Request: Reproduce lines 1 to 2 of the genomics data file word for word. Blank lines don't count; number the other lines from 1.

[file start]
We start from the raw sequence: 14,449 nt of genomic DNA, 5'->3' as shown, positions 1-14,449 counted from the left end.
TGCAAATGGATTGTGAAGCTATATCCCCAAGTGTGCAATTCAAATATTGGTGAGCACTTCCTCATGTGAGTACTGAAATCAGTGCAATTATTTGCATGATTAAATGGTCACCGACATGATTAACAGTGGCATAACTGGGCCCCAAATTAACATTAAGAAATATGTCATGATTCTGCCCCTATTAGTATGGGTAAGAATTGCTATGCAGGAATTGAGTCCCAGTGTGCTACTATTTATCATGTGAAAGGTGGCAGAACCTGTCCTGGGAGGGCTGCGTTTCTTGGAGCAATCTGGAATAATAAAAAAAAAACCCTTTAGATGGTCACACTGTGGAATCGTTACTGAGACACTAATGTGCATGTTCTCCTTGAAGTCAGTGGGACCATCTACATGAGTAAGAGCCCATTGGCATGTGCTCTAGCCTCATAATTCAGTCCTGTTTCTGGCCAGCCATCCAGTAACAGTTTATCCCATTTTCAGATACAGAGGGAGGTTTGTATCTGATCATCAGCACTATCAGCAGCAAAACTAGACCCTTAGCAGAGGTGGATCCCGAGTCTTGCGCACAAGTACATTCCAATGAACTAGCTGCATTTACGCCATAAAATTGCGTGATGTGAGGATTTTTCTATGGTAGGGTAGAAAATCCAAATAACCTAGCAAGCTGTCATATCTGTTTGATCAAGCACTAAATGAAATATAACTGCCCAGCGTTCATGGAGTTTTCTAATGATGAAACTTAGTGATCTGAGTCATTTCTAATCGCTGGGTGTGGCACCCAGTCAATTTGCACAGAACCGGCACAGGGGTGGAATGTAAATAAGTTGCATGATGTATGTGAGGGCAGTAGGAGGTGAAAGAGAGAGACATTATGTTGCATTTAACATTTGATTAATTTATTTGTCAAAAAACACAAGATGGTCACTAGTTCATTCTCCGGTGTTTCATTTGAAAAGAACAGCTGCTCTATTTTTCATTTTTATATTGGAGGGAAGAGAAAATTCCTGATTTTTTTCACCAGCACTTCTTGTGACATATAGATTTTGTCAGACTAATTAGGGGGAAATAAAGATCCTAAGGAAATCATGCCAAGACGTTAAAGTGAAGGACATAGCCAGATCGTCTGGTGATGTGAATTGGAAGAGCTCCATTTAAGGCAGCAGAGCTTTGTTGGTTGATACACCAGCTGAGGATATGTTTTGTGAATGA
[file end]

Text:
We start from the raw sequence: 14,449 nt of genomic DNA, 5'->3' as shown, positions 1-14,449 counted from the left end.
TGCAAATGGATTGTGAAGCTATATCCCCAAGTGTGCAATTCAAATATTGGTGAGCACTTCCTCATGTGAGTACTGAAATCAGTGCAATTATTTGCATGATTAAATGGTCACCGACATGATTAACAGTGGCATAACTGGGCCCCAAATTAACATTAAGAAATATGTCATGATTCTGCCCCTATTAGTATGGGTAAGAATTGCTATGCAGGAATTGAGTCCCAGTGTGCTACTATTTATCATGTGAAAGGTGGCAGAACCTGTCCTGGGAGGGCTGCGTTTCTTGGAGCAATCTGGAATAATAAAAAAAAAACCCTTTAGATGGTCACACTGTGGAATCGTTACTGAGACACTAATGTGCATGTTCTCCTTGAAGTCAGTGGGACCATCTACATGAGTAAGAGCCCATTGGCATGTGCTCTAGCCTCATAATTCAGTCCTGTTTCTGGCCAGCCATCCAGTAACAGTTTATCCCATTTTCAGATACAGAGGGAGGTTTGTATCTGATCATCAGCACTATCAGCAGCAAAACTAGACCCTTAGCAGAGGTGGATCCCGAGTCTTGCGCACAAGTACATTCCAATGAACTAGCTGCATTTACGCCATAAAATTGCGTGATGTGAGGATTTTTCTATGGTAGGGTAGAAAATCCAAATAACCTAGCAAGCTGTCATATCTGTTTGATCAAGCACTAAATGAAATATAACTGCCCAGCGTTCATGGAGTTTTCTAATGATGAAACTTAGTGATCTGAGTCATTTCTAATCGCTGGGTGTGGCACCCAGTCAATTTGCACAGAACCGGCACAGGGGTGGAATGTAAATAAGTTGCATGATGTATGTGAGGGCAGTAGGAGGTGAAAGAGAGAGACATTATGTTGCATTTAACATTTGATTAATTTATTTGTCAAAAAACACAAGATGGTCACTAGTTCATTCTCCGGTGTTTCATTTGAAAAGAACAGCTGCTCTATTTTTCATTTTTATATTGGAGGGAAGAGAAAATTCCTGATTTTTTTCACCAGCACTTCTTGTGACATATAGATTTTGTCAGACTAATTAGGGGGAAATAAAGATCCTAAGGAAATCATGCCAAGACGTTAAAGTGAAGGACATAGCCAGATCGTCTGGTGATGTGAATTGGAAGAGCTCCATTTAAGGCAGCAGAGCTTTGTTGGTTGATACACCAGCTGAGGATATGTTTTGTGAATGA